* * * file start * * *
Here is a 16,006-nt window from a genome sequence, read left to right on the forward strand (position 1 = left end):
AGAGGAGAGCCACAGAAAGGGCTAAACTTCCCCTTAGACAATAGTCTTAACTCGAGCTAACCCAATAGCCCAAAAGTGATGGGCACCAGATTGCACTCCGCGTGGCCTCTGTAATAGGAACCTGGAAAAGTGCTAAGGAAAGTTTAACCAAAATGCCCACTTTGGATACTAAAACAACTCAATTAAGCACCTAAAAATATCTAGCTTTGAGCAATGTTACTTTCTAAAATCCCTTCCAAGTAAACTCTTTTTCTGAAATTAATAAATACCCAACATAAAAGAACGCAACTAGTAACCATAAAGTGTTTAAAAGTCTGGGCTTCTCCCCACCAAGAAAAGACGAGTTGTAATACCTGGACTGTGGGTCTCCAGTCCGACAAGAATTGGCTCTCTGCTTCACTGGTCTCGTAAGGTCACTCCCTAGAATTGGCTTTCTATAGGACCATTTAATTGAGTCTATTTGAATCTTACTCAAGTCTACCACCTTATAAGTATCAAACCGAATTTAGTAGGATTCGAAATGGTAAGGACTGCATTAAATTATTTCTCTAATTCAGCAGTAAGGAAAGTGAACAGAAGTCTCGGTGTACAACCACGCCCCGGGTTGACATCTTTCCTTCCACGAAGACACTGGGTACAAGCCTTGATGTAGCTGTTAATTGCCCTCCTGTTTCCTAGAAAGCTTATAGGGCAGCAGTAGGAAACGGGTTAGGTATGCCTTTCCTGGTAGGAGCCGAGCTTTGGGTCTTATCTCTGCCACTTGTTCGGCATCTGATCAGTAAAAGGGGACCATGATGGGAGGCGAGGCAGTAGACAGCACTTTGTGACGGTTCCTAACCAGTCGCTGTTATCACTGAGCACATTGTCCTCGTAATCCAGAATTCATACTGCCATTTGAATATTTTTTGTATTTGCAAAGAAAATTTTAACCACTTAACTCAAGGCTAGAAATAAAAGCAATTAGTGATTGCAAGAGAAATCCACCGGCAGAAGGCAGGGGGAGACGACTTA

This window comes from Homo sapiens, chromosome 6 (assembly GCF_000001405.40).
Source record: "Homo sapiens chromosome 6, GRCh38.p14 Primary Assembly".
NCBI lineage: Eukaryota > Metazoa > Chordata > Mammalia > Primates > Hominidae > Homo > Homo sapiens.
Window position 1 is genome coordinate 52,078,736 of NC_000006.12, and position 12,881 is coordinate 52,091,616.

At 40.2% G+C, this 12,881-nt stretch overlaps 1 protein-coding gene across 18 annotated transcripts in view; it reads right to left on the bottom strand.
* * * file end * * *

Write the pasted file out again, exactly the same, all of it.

Here is a 16,006-nt window from a genome sequence, read left to right on the forward strand (position 1 = left end):
AGAGGAGAGCCACAGAAAGGGCTAAACTTCCCCTTAGACAATAGTCTTAACTCGAGCTAACCCAATAGCCCAAAAGTGATGGGCACCAGATTGCACTCCGCGTGGCCTCTGTAATAGGAACCTGGAAAAGTGCTAAGGAAAGTTTAACCAAAATGCCCACTTTGGATACTAAAACAACTCAATTAAGCACCTAAAAATATCTAGCTTTGAGCAATGTTACTTTCTAAAATCCCTTCCAAGTAAACTCTTTTTCTGAAATTAATAAATACCCAACATAAAAGAACGCAACTAGTAACCATAAAGTGTTTAAAAGTCTGGGCTTCTCCCCACCAAGAAAAGACGAGTTGTAATACCTGGACTGTGGGTCTCCAGTCCGACAAGAATTGGCTCTCTGCTTCACTGGTCTCGTAAGGTCACTCCCTAGAATTGGCTTTCTATAGGACCATTTAATTGAGTCTATTTGAATCTTACTCAAGTCTACCACCTTATAAGTATCAAACCGAATTTAGTAGGATTCGAAATGGTAAGGACTGCATTAAATTATTTCTCTAATTCAGCAGTAAGGAAAGTGAACAGAAGTCTCGGTGTACAACCACGCCCCGGGTTGACATCTTTCCTTCCACGAAGACACTGGGTACAAGCCTTGATGTAGCTGTTAATTGCCCTCCTGTTTCCTAGAAAGCTTATAGGGCAGCAGTAGGAAACGGGTTAGGTATGCCTTTCCTGGTAGGAGCCGAGCTTTGGGTCTTATCTCTGCCACTTGTTCGGCATCTGATCAGTAAAAGGGGACCATGATGGGAGGCGAGGCAGTAGACAGCACTTTGTGACGGTTCCTAACCAGTCGCTGTTATCACTGAGCACATTGTCCTCGTAATCCAGAATTCATACTGCCATTTGAATATTTTTTGTATTTGCAAAGAAAATTTTAACCACTTAACTCAAGGCTAGAAATAAAAGCAATTAGTGATTGCAAGAGAAATCCACCGGCAGAAGGCAGGGGGAGACGACTTA

This window comes from Homo sapiens, chromosome 6 (assembly GCF_000001405.40).
Source record: "Homo sapiens chromosome 6, GRCh38.p14 Primary Assembly".
NCBI lineage: Eukaryota > Metazoa > Chordata > Mammalia > Primates > Hominidae > Homo > Homo sapiens.
Window position 1 is genome coordinate 52,078,736 of NC_000006.12, and position 12,881 is coordinate 52,091,616.

At 40.2% G+C, this 12,881-nt stretch overlaps 1 protein-coding gene across 18 annotated transcripts in view; it reads right to left on the bottom strand.